New Doctor, new decade. Our first glimpse of the new lead is in the title sequence which pops in vivid reds and greens for anyone who had a colour TV, but for the majority of the audience still viewing in black & white is reassuringly familiar howlround patterns.
For those tuning in after a six-month gap to see the resolution of The War Games‘ cliffhanger ending, there are a few little nods to continuity. Pertwee stumbles out of the TARDIS wearing Troughton’s battered costume with exactly the same torn knee and ripped right pocket it had during the previous serial (fan theory aside, there’s no space for a hidden incarnation or a Season 6B). And the episode opens in exactly the way the Time Lords set up during the Doctor’s trial: the Earth, a lonely blue planet in space threatened by the arrival of an alien invasion.
But what’s really surprising is how little of the new Doctor we see. The Power of the Daleks 1 focused almost entirely on Ben and Polly’s reaction to Troughton. This, by contrast, keeps Pertwee off the screen for most of the time. We see his wriggling toes and the back of his head, but no full-face shots until the Brigadier arrives at the hospital. He gets a handful of lines of dialogue, which sound like they were written for Troughton’s Doctor; the first of many chase scenes (and the quirkiest) as he escapes in a wheelchair, and that’s it. Possibly lessons were learned from the amount of adjustments to the second Doctor’s characterisation and performance across his first dozen episodes by giving Pertwee more space to work out how he wants to play the new Doctor. Possibly it reflects Robert Holmes’ uncertainty, or a deliberate approach to keep the audience guessing and interested.
What it does do is allow space for Holmes to (re-) introduce the other regulars: Nicholas Courtney’s characterisation is essentially the same as The Invasion. Caroline John therefore gets to be the sceptic, mocking the idea of alien invasions and treating the Brigadier’s entire pitch to her as a ploy to get her involved in ‘security work’. It’s interesting – given that by the end of this season the Brigadier will be the one who needs convincing and Liz will be firmly in the Doctor’s camp – that it begins with the Brigadier trying to persuade Liz to believe in the unbelievable.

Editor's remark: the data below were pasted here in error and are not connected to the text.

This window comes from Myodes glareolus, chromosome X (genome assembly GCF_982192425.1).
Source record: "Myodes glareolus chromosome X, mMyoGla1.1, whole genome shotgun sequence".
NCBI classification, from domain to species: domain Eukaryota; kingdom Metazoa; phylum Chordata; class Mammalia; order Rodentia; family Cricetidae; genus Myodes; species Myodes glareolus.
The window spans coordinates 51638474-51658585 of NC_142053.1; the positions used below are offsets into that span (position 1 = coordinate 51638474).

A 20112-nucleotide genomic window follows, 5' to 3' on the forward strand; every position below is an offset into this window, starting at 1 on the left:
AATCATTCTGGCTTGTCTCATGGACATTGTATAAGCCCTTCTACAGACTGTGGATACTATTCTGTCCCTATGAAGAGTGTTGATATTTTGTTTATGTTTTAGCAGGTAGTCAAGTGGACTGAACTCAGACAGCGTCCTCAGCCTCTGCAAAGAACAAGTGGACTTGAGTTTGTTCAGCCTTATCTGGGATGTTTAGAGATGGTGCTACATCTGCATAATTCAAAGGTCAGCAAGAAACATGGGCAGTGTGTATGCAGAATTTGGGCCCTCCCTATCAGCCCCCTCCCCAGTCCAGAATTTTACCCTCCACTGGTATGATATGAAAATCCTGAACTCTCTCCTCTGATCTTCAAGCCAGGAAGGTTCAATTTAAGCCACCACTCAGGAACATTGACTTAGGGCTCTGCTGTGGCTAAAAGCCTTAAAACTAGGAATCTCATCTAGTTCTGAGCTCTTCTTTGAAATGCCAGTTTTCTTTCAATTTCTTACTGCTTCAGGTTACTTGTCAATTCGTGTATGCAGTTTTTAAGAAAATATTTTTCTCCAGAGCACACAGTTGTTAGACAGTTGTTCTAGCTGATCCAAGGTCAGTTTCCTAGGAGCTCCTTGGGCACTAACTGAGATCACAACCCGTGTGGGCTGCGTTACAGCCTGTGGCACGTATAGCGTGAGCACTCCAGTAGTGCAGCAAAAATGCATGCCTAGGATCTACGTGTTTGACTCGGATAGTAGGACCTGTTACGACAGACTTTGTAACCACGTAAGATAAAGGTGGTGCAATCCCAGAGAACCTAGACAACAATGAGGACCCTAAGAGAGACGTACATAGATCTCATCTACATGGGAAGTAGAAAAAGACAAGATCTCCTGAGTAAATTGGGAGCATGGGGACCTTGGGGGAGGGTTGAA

For anyone watching this at the time, the presence of UNIT and the Brigadier, the arrival of the TARDIS, the swirling title sequence and music are all familiar links to the past, and considering most viewed it in black & white the novelty is probably overstated. Where it looks most different from previous Doctor Who stories is the all-on-film production, which would have been apparent even on a B&W TV. The handheld shot of the Brigadier and Liz arriving at the hospital to battle their way through a throng of reporters gives this a feel of reportage unlike nearly anything in the previous six years. But the absence of Troughton and Hines was probably the thing most people noticed – and so far, it’s not entirely clear what’s going to replace that.
Next episode: Spearhead from Space – Episode 2